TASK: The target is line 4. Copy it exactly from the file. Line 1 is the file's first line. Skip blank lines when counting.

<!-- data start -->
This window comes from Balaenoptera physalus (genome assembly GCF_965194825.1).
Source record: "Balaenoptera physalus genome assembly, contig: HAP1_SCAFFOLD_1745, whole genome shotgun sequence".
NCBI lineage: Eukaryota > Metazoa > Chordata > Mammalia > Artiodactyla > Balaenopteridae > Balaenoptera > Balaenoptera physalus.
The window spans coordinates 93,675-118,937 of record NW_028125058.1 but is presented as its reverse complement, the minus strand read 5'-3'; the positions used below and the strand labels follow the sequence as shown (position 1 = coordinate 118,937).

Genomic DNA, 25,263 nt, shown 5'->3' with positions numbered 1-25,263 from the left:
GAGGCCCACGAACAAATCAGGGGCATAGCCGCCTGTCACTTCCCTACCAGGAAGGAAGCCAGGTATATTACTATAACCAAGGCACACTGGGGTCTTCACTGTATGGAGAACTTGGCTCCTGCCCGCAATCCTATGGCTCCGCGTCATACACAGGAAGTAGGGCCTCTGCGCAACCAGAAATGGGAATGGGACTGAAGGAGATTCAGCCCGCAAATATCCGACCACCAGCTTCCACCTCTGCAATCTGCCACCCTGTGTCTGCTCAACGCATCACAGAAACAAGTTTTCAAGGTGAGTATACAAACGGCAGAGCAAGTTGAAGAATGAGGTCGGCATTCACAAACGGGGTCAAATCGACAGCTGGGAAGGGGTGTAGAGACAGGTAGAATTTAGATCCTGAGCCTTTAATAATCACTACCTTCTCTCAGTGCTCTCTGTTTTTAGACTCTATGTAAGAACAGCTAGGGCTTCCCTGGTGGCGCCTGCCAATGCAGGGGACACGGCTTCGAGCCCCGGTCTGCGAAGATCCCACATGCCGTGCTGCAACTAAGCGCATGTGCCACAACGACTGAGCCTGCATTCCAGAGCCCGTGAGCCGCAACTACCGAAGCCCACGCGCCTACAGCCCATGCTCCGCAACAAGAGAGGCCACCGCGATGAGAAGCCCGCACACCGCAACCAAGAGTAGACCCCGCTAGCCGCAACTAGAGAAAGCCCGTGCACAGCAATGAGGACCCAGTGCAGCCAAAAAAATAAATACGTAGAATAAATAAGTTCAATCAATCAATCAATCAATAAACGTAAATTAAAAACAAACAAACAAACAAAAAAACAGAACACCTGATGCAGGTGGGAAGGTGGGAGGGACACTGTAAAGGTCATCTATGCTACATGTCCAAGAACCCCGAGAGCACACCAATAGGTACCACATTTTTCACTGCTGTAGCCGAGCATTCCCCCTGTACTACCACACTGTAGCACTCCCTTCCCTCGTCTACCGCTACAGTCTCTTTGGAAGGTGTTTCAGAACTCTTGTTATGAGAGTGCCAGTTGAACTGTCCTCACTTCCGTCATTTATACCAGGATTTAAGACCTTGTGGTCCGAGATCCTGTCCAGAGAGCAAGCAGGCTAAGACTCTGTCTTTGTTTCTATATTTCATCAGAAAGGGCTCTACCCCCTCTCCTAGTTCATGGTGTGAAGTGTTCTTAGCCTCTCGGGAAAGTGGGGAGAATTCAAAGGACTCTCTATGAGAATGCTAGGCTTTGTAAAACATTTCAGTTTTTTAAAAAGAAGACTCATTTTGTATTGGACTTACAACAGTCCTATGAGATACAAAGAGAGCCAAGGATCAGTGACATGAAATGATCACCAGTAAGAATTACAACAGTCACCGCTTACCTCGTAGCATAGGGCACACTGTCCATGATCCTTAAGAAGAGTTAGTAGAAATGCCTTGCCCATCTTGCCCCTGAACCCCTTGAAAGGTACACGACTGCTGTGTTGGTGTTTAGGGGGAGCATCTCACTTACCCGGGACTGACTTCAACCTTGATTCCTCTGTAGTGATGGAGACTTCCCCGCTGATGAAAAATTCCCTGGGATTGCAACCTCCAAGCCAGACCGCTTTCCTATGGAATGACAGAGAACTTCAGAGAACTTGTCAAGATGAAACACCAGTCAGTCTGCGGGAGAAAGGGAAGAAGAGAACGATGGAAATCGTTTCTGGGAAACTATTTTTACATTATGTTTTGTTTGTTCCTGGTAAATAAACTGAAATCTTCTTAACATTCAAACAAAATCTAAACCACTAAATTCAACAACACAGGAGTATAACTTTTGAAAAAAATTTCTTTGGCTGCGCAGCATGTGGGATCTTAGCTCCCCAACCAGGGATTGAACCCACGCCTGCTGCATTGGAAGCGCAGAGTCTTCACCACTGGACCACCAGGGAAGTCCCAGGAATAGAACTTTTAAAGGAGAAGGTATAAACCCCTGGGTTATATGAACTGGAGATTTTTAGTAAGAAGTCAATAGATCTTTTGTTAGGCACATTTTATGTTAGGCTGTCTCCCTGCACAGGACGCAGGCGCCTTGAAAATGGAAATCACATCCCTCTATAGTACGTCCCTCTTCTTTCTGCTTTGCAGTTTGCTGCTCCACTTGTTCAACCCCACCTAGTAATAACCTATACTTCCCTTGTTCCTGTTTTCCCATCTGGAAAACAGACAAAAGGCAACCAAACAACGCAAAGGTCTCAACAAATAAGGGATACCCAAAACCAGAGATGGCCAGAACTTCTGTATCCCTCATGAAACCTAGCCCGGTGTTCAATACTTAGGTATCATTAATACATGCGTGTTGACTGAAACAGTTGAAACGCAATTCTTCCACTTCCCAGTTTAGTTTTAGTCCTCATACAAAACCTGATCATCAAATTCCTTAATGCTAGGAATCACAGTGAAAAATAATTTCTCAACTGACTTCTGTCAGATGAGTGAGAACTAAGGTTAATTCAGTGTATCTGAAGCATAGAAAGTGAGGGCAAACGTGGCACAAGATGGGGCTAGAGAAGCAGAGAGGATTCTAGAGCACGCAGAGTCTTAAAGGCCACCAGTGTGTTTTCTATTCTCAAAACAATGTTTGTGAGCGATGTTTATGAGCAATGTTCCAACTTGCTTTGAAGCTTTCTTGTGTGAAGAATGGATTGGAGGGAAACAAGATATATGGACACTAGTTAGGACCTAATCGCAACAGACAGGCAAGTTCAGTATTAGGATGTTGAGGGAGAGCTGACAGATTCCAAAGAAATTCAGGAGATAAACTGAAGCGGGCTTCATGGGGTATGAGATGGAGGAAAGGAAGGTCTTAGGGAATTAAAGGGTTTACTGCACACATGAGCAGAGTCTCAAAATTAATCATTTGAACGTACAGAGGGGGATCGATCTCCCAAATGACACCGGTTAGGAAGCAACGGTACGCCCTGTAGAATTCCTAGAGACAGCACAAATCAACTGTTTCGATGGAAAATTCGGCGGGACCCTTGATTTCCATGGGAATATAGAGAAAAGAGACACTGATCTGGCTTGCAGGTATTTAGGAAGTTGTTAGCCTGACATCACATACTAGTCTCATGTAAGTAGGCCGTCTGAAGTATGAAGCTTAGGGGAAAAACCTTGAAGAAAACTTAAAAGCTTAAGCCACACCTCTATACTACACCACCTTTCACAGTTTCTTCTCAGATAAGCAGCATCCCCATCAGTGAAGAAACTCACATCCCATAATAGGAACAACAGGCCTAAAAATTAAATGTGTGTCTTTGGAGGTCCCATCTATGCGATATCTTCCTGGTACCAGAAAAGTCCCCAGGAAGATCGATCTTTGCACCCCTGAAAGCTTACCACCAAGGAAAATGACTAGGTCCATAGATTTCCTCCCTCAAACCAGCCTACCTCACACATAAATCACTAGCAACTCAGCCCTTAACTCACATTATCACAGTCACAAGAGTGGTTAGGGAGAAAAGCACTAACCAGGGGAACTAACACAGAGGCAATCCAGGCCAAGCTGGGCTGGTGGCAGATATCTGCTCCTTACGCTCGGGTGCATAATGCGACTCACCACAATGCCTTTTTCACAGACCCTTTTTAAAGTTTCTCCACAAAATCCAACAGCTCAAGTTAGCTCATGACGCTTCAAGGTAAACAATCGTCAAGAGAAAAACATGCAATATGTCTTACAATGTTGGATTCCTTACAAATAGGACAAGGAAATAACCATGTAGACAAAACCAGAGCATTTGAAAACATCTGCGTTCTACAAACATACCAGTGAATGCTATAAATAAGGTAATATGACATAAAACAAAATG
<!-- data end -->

The window spans coordinates 93,675-118,937 of record NW_028125058.1 but is presented as its reverse complement, the minus strand read 5'-3'; the positions used below and the strand labels follow the sequence as shown (position 1 = coordinate 118,937).